Nashville is known for country music and hot chicken, but increasingly it's also known for tourism, with a record 13.9 million visitors in 2016, according to the Nashville Convention & Visitors Corp. (NCVC). This is up from the previous record of 13.5 million in 2015.
"America's friendliest city continues to be a destination for travelers the world over who want to enjoy a unique experience in a warm and welcoming environment," said Nashville Mayor Megan Barry. "Nashville's investments in our tourist industry continue to pay off in ways that create jobs, grow our economy, and generate tax revenue that's used to improve the quality of life for all residents. Thank you to the nearly 60,000 hospitality industry employees who work hard every day to make Nashville's visitors feel at home."
Over the last 10 years, annual visitation to Nashville has increased 45 percent, according to NCVC, which said the number of visitors in 2006 was just 9.6 million.
But it wasn't just visitation that reached new highs in 2016. It also was hotel room sales and taxes, both of which set new records last year: The number of hotel rooms sold in Nashville reached 7.307 million in 2016, up from 7.067 million in 2015, while hotel tax collections reached $61.1 million.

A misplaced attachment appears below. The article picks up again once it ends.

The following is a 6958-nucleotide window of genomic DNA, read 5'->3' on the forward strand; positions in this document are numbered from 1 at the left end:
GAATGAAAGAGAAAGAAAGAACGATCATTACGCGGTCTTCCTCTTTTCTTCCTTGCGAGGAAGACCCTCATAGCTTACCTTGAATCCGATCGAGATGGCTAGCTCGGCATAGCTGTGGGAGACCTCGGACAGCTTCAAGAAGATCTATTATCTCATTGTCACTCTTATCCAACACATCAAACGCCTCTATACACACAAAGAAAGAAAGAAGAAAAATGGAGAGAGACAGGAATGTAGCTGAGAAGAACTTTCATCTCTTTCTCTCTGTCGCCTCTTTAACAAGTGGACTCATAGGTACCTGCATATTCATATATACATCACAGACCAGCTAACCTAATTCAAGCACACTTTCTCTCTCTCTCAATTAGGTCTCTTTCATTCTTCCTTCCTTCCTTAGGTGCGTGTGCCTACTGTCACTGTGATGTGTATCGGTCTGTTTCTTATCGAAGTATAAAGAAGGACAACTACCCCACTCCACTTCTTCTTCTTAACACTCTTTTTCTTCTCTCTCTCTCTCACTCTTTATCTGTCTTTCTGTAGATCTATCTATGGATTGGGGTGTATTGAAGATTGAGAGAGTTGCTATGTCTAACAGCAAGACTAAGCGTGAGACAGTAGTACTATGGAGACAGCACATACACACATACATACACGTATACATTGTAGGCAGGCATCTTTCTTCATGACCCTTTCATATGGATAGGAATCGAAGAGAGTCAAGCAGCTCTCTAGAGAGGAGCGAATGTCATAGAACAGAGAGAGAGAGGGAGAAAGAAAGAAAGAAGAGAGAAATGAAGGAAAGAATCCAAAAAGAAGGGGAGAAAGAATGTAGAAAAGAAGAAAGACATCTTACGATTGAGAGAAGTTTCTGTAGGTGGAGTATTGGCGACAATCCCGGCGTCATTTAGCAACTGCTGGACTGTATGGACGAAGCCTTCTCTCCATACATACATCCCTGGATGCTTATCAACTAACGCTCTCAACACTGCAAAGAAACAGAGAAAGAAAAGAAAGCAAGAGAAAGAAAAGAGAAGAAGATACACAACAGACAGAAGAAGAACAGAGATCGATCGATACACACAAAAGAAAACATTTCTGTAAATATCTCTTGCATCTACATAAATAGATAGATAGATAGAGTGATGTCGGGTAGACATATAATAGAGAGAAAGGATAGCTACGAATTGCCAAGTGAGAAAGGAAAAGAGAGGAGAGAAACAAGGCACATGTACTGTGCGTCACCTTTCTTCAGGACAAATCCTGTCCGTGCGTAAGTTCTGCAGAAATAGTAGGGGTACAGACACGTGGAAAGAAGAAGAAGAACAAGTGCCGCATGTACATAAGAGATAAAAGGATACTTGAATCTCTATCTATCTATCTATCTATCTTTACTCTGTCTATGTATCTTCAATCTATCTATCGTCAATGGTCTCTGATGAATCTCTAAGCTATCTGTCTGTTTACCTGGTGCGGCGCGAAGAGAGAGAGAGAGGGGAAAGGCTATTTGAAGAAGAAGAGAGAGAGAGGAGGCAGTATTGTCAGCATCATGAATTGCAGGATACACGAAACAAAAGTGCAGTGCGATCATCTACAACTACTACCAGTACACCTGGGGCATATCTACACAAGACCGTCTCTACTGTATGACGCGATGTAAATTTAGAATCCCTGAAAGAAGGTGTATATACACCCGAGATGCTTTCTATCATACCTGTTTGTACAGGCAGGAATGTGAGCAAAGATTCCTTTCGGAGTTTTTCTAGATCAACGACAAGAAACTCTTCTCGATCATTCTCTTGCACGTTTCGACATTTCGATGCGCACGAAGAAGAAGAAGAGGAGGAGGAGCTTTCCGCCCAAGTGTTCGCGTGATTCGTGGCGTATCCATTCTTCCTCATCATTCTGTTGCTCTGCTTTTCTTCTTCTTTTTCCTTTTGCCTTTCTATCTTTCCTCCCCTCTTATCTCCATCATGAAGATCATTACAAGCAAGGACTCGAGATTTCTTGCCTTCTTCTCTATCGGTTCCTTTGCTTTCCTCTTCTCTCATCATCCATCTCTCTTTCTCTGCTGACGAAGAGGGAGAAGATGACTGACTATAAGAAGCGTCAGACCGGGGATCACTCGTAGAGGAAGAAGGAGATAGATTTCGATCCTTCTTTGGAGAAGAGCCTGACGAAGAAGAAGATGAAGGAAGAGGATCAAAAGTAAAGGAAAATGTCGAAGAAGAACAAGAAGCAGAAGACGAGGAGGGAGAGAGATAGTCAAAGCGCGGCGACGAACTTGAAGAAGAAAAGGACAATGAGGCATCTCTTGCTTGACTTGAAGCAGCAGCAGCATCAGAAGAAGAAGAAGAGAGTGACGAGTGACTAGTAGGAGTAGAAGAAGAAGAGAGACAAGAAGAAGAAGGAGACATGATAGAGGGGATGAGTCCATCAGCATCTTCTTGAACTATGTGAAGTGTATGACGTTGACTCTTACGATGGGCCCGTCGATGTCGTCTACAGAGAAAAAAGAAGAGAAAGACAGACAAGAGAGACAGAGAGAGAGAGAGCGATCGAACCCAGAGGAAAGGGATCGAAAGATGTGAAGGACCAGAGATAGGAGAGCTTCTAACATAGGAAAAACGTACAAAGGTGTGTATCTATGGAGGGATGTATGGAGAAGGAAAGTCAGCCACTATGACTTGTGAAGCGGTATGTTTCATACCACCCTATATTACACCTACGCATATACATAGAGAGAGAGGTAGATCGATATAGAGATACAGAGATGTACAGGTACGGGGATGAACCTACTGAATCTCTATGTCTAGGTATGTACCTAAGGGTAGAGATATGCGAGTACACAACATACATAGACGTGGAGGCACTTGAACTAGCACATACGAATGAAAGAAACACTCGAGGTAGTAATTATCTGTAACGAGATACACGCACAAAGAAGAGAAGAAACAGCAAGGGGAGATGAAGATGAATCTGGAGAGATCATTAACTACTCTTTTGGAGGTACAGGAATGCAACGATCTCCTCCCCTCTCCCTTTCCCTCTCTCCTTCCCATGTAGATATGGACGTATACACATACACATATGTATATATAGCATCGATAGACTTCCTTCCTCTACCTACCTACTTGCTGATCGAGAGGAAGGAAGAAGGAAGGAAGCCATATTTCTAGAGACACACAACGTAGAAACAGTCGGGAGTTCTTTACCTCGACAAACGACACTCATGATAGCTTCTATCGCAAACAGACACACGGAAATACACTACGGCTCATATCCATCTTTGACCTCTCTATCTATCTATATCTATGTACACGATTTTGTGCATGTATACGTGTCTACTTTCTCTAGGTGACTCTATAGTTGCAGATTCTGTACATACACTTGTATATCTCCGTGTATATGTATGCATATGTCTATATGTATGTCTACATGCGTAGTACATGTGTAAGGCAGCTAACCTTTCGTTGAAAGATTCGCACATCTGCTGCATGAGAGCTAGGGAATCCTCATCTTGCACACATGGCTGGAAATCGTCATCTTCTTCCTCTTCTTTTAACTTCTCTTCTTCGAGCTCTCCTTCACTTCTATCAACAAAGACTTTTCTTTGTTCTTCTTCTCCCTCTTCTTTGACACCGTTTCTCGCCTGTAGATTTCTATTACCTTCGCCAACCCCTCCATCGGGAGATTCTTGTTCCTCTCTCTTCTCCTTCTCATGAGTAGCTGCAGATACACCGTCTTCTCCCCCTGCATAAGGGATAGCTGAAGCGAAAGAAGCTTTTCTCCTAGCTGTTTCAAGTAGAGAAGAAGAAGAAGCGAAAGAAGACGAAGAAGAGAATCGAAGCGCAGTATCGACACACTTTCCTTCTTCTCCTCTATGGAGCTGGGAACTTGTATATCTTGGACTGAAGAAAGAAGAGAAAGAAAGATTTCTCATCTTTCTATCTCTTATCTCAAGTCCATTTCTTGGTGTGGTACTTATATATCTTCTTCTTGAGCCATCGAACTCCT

New Year's Eve was a particularly strong tourism day, according to NCVC Board Chair Beth Seigenthaler Courtney, managing partner and president of DVL Seigenthaler. On that day alone, she said, Nashville sold 24,558 hotel rooms, compared to 24,346 in 2015. Meanwhile, the city hosted approximately 100,000 people for its New Year's Eve bash downtown.
"Selling out virtually every hotel room in the city reflects the strength of Nashville as a top destination," Courtney said. "While offering attendees a diverse lineup of great live music, including superstar Keith Urban, we also generated positive global media attention and enormous economic activity for the city."Up your meetings-industry IQ. Check out the latest edition of 30 Seconds to Smart!